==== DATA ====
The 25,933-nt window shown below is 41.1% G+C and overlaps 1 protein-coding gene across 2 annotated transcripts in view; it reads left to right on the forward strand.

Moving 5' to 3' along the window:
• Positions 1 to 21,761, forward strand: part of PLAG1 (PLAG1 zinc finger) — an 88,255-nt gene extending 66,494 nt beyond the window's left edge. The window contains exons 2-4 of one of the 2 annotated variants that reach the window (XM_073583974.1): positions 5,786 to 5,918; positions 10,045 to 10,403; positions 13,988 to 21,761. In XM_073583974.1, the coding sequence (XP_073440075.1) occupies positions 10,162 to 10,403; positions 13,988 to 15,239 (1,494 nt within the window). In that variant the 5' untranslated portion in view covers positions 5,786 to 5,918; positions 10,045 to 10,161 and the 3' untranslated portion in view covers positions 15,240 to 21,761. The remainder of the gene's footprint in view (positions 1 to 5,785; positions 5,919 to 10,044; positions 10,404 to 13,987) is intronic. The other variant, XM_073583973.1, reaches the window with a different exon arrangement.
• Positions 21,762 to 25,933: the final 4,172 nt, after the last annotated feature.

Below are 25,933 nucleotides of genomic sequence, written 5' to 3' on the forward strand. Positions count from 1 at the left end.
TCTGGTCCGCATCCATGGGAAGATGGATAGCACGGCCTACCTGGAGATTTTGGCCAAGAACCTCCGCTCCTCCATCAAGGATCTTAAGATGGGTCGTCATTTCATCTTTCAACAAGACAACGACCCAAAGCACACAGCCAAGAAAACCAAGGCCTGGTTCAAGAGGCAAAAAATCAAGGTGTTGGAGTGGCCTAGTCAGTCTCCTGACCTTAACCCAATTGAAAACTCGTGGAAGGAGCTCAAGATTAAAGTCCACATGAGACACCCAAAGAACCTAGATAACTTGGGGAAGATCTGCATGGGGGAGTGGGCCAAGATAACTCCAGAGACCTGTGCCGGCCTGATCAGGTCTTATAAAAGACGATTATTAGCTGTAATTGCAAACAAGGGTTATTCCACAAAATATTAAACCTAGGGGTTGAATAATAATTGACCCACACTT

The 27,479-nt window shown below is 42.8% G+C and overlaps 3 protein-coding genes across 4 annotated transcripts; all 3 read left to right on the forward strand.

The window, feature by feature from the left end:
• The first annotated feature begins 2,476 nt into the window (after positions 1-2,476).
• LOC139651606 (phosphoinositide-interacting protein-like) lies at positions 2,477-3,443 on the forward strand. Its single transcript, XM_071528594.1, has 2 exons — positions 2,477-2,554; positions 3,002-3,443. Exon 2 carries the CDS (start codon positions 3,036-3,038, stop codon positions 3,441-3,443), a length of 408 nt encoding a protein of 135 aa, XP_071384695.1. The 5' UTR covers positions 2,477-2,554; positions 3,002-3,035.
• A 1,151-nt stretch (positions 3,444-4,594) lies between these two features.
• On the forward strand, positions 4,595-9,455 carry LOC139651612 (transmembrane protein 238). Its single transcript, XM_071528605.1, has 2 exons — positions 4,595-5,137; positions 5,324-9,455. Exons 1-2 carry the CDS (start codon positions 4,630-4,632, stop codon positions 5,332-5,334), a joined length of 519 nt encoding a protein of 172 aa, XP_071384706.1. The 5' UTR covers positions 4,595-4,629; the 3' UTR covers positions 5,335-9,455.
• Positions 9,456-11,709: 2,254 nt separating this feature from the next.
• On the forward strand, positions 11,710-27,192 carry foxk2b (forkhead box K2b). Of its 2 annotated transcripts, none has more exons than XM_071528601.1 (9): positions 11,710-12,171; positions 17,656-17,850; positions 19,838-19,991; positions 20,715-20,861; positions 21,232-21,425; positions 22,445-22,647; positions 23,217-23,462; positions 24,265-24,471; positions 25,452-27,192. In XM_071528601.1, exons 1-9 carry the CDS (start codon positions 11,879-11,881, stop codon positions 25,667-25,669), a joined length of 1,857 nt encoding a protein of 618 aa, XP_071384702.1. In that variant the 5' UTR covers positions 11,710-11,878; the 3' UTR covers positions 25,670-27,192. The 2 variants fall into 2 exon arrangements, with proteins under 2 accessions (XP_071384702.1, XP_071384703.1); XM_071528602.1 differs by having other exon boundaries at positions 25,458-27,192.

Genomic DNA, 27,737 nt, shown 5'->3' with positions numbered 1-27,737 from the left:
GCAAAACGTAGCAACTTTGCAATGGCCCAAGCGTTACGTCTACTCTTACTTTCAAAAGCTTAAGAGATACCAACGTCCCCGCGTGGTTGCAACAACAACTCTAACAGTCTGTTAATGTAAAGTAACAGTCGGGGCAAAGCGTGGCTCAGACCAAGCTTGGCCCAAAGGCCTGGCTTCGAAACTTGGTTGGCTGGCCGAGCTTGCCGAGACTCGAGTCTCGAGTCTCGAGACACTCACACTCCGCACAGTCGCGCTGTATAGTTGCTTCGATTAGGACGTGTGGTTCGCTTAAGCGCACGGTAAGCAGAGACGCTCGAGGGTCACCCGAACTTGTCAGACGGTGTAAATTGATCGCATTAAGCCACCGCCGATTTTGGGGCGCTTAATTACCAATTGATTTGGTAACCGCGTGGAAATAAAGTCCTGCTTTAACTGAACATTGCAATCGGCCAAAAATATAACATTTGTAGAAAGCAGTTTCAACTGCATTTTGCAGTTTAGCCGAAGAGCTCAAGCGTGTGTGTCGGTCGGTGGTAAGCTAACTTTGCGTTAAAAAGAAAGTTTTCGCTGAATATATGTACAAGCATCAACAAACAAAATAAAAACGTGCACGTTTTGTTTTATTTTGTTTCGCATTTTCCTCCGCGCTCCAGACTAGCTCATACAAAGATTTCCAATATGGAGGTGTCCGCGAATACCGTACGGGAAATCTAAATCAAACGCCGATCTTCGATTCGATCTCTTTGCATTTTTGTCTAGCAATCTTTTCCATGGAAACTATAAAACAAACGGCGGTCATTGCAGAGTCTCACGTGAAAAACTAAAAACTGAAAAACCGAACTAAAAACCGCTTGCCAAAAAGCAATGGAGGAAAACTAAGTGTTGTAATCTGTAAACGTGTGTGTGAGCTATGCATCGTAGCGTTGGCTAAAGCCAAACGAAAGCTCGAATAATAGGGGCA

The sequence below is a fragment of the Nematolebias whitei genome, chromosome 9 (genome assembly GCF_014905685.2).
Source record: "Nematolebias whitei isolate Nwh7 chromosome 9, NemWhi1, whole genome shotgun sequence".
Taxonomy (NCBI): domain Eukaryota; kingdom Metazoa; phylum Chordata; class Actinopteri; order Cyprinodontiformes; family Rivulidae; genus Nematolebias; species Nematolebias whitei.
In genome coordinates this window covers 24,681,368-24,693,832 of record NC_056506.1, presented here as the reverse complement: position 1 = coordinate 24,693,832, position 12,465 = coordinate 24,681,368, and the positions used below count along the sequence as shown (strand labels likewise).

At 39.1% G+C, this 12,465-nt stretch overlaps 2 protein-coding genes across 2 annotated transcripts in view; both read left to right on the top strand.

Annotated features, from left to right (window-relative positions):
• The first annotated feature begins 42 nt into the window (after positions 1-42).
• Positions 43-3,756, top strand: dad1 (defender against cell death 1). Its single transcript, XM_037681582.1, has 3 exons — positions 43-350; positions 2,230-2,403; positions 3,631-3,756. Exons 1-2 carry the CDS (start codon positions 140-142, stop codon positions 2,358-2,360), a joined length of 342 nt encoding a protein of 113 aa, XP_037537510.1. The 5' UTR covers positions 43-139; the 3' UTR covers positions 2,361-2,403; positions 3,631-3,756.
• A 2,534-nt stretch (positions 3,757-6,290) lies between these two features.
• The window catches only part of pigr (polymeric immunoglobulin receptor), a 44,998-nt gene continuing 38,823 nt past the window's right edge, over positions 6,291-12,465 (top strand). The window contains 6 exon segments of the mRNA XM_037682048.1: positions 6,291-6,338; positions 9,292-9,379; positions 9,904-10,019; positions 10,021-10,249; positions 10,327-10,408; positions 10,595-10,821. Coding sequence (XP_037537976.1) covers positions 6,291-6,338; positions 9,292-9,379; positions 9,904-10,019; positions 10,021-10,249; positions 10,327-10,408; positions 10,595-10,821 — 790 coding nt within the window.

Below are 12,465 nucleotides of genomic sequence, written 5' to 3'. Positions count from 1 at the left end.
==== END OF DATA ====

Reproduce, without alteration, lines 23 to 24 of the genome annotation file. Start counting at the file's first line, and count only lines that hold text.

• The first annotated feature begins 42 nt into the window (after positions 1-42).
• Positions 43-3,756, top strand: dad1 (defender against cell death 1). Its single transcript, XM_037681582.1, has 3 exons — positions 43-350; positions 2,230-2,403; positions 3,631-3,756. Exons 1-2 carry the CDS (start codon positions 140-142, stop codon positions 2,358-2,360), a joined length of 342 nt encoding a protein of 113 aa, XP_037537510.1. The 5' UTR covers positions 43-139; the 3' UTR covers positions 2,361-2,403; positions 3,631-3,756.